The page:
I went 16-for-24 on my picks if you're counting at home, and I got caught by a couple surprises. That part of what we can learn from Hollywood's biggest night. Here are a few of my takeaways.

* The disconnect between the industry and those that critique the industry is real. "Boyhood," which was a 12-year labor of love was popular with critics and audiences. "Birdman" had an audience and critical following, but it was beloved by those in the industry. And it was the industry voices that carried the day, it seems, as "Birdman" piled up four awards -- incl…

Academy Award Predictions

Tonight is the Academy Awards. After tonight we'll know who all the winners are, but it's still not too late to make a few fearless predictions.

Best Picture:
Will Win — "Boyhood"
Should Win — "Whiplash," "Birdman"

* I think "Boyhood" will get the big prize. Critics and industry insiders are enamored of the effort, if not the story. But my favorite among the group was "Whiplash." Even if I wasn't going for "Whiplash," the other presumptive front-runner, "Birdman," feels like a more worthy choice.

Best Actor:
Will Win — Michael Keaton, "Birdman"

* This is a tight race, and Eddie Redmayne could sneak in, but I think Keaton is the best choice and will be the winner.

Best Actress:
Will Win — Julianne Moore, "Still Alice"

* Moore is an Academy favorite who delivered a devastating and heart-breaking performance as a woman struck with early onset Alzheimer's Disease. She should and will take h…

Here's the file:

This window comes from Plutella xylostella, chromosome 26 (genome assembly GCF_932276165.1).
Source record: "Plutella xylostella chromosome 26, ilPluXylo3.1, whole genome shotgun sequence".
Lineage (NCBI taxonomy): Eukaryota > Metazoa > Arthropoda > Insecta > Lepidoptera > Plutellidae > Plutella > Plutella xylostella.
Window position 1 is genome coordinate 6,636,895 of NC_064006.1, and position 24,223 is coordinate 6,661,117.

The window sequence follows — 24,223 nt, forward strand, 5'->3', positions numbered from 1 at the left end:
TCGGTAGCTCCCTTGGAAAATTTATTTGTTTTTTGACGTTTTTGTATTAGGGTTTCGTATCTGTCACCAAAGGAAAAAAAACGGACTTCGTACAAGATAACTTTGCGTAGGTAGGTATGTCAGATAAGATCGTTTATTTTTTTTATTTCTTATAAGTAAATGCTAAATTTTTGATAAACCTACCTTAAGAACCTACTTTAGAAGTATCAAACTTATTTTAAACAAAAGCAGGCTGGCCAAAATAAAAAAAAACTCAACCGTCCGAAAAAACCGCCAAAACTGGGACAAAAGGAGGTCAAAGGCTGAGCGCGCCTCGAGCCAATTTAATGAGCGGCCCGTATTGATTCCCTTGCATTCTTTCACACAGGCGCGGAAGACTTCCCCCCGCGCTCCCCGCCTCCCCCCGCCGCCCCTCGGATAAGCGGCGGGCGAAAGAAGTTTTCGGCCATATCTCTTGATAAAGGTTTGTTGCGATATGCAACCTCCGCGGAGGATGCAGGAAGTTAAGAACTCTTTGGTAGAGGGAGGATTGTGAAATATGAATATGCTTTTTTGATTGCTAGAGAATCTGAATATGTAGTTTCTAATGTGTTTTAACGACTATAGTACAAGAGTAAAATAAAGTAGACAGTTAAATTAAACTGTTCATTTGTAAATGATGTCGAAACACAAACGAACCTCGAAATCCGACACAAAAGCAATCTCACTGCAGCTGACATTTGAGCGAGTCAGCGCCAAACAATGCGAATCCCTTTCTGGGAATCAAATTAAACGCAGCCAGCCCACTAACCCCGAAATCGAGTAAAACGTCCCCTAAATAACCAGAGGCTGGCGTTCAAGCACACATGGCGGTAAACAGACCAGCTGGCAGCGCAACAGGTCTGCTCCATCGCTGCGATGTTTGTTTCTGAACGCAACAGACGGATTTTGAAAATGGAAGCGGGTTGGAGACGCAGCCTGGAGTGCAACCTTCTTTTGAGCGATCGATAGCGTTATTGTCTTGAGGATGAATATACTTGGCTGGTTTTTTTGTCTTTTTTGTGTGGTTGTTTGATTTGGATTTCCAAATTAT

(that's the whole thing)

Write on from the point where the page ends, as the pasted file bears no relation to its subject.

Academy Award Preview — Directing and Writing

The Academy Awards are on Sunday, so it's time to preview the races. Today's post looks at the battle for Best Director and the two writing awards.

Best Director:
Alejandro Gonzales Inarritu, "Birdman"
Richard Linklater, "Boyhood"
Bennett Miller, "Foxcatcher"
Wes Anderson, "The Grand Budapest Hotel"
Morten Tyldum, "The Imitation Game"

* Early in the process, this category seemed more notable for who it left out — Ava DuVernay, for "Selma," and Clint Eastwood, for "American Sniper," were the snubs many wanted to talk about. Now, the race has seemingly settled on two candidates — Inarritu and Linklater. These men have split many major awards, and both their movies are considered strong contenders for Best Picture. So the question is, will the Academy split the Best Picture and Best Director awards as it has in the past? And can a dark horse — like, say, Wes Anderson — break into the mix and spoil Oscar pools e…

Now Playing

Here's a look at the new movies Is saw this week.

50 Shades of Grey
Starring: Jamie Dornan, Dakota Johnson, and Marcia Gay Harden
About: It begins with an interview. Anastasia Steele (Dakota Johnson) has to replace her roommate in interviewing successful businessman Christian Grey (Jamie Dornan). It is the opening sequence of the film, and it is meant to set the tone for what follows. It does, but not in the way it’s supposed to. “50 Shades of Grey” is the hotly anticipated film that’s been breaking records — both for ticket pre-sales and for people complaining about the film’s story and content. Only one of those probably matters to the studio that made it and to the rabid fans who’ve been waiting for months and years to see it. The film is based on the E.L. James novel of the same name, the one that inspired two sequels and is part of a series that’s sold more than 100 million copies. The film was supposed to titillate, just as the books did. But a funny thing happened on the w…